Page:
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'38 Special upper window run channel


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Should a '38 Special use the run channel with or without the stainless steel beading on the edge? Some years ago I assembled my car using the SS. Now I am reassembling after some body work, and when the SS popped off the flex channel, I decided to try it without. I think this may be correct, since now, the SS trim does not "disappear" into the door, with nothing to mate up to. What would be correct? (remembering it's a Special, and not the C-bodied Roadmaster or Limited)

Jeff

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Almost all GM cars used the stainless steel trimmed channel from 1933 till the mid to late '60's ;it would be correct for your car. The stainless trim should rest at the edge of the channel opening and not go up into the channel. In some cases cardboard shims were used but also these channels were secured with steel clips or were held by pressure from the garnish mouldings. Also ,the beltstrips would usually match the channel trim as well as the division bar channel which also has beads on the upper channel. GM trucks continued to use the black channel into the '50's.

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Thanks, I really appreciate your feedback.

Regarding your comment on the belt line trim - that's the very problem I am hung up on. The Special clearly doesn't use beltline weatherstriping, since it would interfere with the two rubber bumpers located on the inside edge of the outer door skin. I ordered new rubber bumpers from Bob's and slipped them into place over the weekend. (yes, I have seen some restored versions, with a cat-whisker weatherstripping applied instead of the bumpers. Don't think that's right, although it probably works better!)

So, without any horizontal feature to line up to, the upper piece of stainless beading just disappears into the lower portion of the door, since it follows the run channel, to where it meets up with the lower (rigid) run channel.

Any originals out there?

Thanks again,

Jeff

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I bought every thing from Bob's, with bead, he sells very small screws to help hold it in place, I took small peices of felt after I was finished a glued it over the screw heads so the glass would not come in contact with the screw heads.. Also if you have your door completly stripped be sure to install your door latch first.. I just finished my doors about a moth ago, nice winter project..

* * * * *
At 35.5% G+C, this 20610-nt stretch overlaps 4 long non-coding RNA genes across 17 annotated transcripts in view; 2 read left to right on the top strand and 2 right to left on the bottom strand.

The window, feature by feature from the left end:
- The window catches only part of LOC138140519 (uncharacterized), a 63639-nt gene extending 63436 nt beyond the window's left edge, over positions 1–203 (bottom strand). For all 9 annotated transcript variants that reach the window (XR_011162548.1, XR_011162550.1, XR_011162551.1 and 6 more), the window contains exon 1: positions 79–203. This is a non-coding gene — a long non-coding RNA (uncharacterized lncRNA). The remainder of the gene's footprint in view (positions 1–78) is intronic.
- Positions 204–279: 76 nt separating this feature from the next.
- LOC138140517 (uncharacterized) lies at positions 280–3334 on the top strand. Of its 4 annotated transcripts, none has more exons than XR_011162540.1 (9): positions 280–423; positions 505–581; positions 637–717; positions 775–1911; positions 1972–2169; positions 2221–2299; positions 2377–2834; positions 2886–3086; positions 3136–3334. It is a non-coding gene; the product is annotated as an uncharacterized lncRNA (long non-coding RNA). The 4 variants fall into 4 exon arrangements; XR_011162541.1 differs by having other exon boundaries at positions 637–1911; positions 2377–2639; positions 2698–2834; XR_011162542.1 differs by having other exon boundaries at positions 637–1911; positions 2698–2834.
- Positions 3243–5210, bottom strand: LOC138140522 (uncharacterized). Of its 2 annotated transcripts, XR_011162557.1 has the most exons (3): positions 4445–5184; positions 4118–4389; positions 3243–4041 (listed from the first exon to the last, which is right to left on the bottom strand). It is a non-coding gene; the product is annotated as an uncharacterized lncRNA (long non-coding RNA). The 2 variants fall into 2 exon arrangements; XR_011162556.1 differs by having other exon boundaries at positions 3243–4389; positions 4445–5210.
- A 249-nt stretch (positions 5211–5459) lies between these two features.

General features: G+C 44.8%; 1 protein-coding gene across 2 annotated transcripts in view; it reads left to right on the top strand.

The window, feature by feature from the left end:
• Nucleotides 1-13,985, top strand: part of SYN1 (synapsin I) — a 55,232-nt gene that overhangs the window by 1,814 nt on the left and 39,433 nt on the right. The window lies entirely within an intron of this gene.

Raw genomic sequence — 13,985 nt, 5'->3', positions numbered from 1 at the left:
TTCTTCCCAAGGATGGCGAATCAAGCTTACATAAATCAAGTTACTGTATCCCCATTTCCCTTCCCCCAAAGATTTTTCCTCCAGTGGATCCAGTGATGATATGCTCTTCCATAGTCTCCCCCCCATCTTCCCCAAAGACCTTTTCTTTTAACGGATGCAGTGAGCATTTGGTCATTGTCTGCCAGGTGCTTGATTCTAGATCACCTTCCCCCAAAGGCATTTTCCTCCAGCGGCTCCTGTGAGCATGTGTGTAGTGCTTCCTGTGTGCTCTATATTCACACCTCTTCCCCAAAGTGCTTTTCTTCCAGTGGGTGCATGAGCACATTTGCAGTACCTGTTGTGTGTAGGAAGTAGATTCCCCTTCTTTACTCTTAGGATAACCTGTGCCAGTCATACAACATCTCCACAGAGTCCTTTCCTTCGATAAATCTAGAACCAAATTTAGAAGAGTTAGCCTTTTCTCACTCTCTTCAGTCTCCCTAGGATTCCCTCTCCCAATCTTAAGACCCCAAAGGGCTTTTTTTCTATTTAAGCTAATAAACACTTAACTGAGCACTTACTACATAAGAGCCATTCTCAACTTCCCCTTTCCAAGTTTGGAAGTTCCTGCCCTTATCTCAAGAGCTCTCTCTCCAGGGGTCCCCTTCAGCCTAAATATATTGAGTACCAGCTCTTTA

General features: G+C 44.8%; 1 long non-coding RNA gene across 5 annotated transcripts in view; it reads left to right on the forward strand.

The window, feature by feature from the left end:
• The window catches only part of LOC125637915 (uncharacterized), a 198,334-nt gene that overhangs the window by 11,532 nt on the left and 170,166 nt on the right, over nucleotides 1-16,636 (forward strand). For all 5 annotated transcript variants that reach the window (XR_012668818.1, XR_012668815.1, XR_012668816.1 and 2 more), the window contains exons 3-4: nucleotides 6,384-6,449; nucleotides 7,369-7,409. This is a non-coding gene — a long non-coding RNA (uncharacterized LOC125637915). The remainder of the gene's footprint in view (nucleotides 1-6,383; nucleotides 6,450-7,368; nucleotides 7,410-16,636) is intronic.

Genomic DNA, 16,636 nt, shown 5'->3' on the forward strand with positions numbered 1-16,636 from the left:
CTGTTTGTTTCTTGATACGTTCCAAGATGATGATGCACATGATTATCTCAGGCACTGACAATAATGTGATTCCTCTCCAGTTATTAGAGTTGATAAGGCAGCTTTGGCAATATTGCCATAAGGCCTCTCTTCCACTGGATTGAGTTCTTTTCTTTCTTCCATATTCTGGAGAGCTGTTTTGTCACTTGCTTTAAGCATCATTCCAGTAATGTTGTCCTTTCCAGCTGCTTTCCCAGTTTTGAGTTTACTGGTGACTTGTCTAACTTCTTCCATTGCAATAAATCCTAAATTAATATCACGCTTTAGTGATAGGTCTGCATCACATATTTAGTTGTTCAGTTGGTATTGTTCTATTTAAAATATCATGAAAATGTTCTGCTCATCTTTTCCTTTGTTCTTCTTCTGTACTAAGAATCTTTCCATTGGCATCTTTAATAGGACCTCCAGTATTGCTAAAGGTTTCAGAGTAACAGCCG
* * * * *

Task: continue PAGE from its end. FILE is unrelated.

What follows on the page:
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Our 38 had been messed around with in that area. Some home made rubber sweeper strips were in place. Jeff, on the inside lip of the window opening, can you see any holes where those clips would have gone for the sweeper strip? That, to me, would be the giveaway.

Cheers

Grant

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On the inside lip of the window opening (meaning the door outer skin), there are two rubber bumpers - totally original on my car. They were shrunken and hardened with the passage of time, but certainly in a position that would preclude a sweeper. I have purchased replacement bumpers from Bob and installed them, same as the originals, so this should be correct. I do have sweepers on the inside lip - on the window garnish moldings. Here, my car looked like someone had replaced them, so I followed suit. The previous ones had staples, I used an epoxy.

Mighty confusing stuff - trying to sort out what was truly factory original from what someone might have done in a partial restoration in the 60's or 70's.

Jeff

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Sounds about right to me Jeff. The epoxy was the way to go with the garnish molding sweeper strip, but, as I found out with my old 39 Chevy, the bond is only as strong as the paint it sticks to.

One thing to watch out for is screws sitting proud of the outer window channel. The original used clips stapled to the channel. I replicated those staples out of wire, and used original clips. Worked great on the Chevy. BUT, the coupe used a combo of screws and RTV silicone. Worked just as well, but if your window is left up against a screw overnight, you'll awaken to a nice crack all the way down your glass. Make sure they don't stick out!!!!

Cheers

Grant

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That's a great tip on the screw heads - I never thought of that being a contributor, but of course, with temperature changes, the glass needs to expand without hitting a little steel screw head. That would localize the stresses in one spot, and lead to cracks! Makes perfect sense.